Digital design studio FIELD have long held a reputation for pushing the boundaries of computer-generated design. With a commitment to the aesthetic qualities of their output that’s uncharacteristic of creatives with such a technical background, they can count themselves almost peerless. Having just released Energy Flow, a monolithic application that offers almost infinite video storytelling subject to the manipulations of its user, they’ve set sail into uncharted waters exploring, for the first time, the potential of generative software and complex programming on narrative storytelling
With the support of The Creator’s Project, Energy Flow has been in the making for the best part of a year and has seen FIELD shut down the commercial wing of their operation to focus on it completely. Working with a variety of freelance digital specialists, including a man who makes his living designing crowds for computer games, they’ve put together a set of 10 films that can be viewed in limitless sequences and iterations (not to mention any number of angles) thanks to the creation of a custom piece of software, The Infinite Film Composer.
The Infinite Film Composer was designed in-house and brings together a variety of complex elements form FIELD’s previous commercial and personal experiments with generative software. In this instance it sequences audiovisual elements from ten individual films and a bank of soundscapes created by David Kamp, remixing them into a unique narrative every time the app is used.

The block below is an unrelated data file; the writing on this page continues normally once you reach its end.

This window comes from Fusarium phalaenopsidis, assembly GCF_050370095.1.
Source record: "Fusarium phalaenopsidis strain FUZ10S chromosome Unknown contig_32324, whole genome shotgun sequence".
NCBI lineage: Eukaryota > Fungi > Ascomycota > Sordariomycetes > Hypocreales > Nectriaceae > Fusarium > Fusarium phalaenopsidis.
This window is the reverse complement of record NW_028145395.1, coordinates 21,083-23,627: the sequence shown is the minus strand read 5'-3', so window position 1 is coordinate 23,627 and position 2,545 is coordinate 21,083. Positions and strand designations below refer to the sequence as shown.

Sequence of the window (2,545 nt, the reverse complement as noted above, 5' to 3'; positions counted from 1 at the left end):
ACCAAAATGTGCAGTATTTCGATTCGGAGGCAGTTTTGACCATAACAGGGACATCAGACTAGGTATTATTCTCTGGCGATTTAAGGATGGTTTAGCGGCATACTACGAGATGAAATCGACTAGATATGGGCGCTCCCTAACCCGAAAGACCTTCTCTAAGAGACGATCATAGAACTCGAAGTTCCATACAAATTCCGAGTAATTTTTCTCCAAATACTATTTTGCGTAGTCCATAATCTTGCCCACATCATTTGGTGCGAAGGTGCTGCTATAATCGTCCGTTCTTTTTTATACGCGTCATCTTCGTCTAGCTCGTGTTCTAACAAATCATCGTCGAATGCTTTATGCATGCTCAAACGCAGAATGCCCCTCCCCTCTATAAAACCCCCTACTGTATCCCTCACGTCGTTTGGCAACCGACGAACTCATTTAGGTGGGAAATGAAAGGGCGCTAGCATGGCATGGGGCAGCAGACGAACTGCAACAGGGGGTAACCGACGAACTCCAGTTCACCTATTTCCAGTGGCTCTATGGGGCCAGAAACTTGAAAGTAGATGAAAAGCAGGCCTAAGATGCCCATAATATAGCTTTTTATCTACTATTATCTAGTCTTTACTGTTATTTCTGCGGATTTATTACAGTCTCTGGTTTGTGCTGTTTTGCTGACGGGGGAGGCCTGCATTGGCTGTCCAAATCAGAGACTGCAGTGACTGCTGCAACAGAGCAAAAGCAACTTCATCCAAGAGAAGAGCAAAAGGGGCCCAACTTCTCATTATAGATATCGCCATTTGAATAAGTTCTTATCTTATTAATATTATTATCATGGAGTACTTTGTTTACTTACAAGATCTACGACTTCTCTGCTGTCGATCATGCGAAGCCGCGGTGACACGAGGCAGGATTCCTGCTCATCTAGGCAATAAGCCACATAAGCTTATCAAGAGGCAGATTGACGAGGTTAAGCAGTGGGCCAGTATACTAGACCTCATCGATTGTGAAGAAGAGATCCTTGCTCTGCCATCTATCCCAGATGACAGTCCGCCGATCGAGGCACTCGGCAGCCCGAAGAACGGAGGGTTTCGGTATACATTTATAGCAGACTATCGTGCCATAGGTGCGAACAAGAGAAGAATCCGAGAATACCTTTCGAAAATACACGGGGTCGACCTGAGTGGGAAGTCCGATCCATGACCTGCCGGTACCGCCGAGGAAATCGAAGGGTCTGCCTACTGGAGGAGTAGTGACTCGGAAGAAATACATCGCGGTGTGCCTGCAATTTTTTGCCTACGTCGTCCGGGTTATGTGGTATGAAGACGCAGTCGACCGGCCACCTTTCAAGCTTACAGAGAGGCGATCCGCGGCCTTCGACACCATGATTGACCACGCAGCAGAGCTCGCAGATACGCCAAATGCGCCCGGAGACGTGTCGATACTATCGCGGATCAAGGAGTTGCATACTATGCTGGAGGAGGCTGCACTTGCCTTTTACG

Thematically FIELD’s vision is no less impressive. They’ve drawn on everything from the great traditions of classical storytelling and primitive life and death narratives to the current shifts in scientific understanding and socio-political change brought about by the Arab Spring. It’s a weighty set of ideas underpinned by the key notion that everything in the world is interconnected and governed by chance (an idea exemplified by the throwing of a dice at the start of your app experience) “the fragile equilibrium, the dependencies between economic, political, geographical and cultural factors.”
Next year will see the arrival of a video installation that includes interactive elements as well as narratives that can be experienced as a group. We can only imagine what commercial projects they’ll be approached for in the next 12 months.
- The best things on the internet, readers' comments and who to follow on social media
- Our A-Z Guide to the UK's 2016 Graduate Shows
- LGBT in advertising: “What we need now is bravery"
- Images packed with life, leather and charm in Bex Day's new series for Pylot
- Photographer Josh Cohen captures New York’s hidden gems
- June Diary: Where to go and what to see
- The new Sagmeister & Walsh website has a live feed from a snake enclosure and a new naked photo (NSFW)
- The Co-op returns to its old “clover leaf” logo from the 1960s
- Sexual, surreal and disturbing: the weird work of super-skilled Claudia Maté
- Don't Hug Me I'm Scared - an exclusive interview with Duck, Red Guy and Yellow Guy
- Anna Ginsburg explores sex and female orgasms in this hilarious animation (NSFW)
- Ace new Laura Callaghan work calls BS on the idea that we can be "whatever we want to be"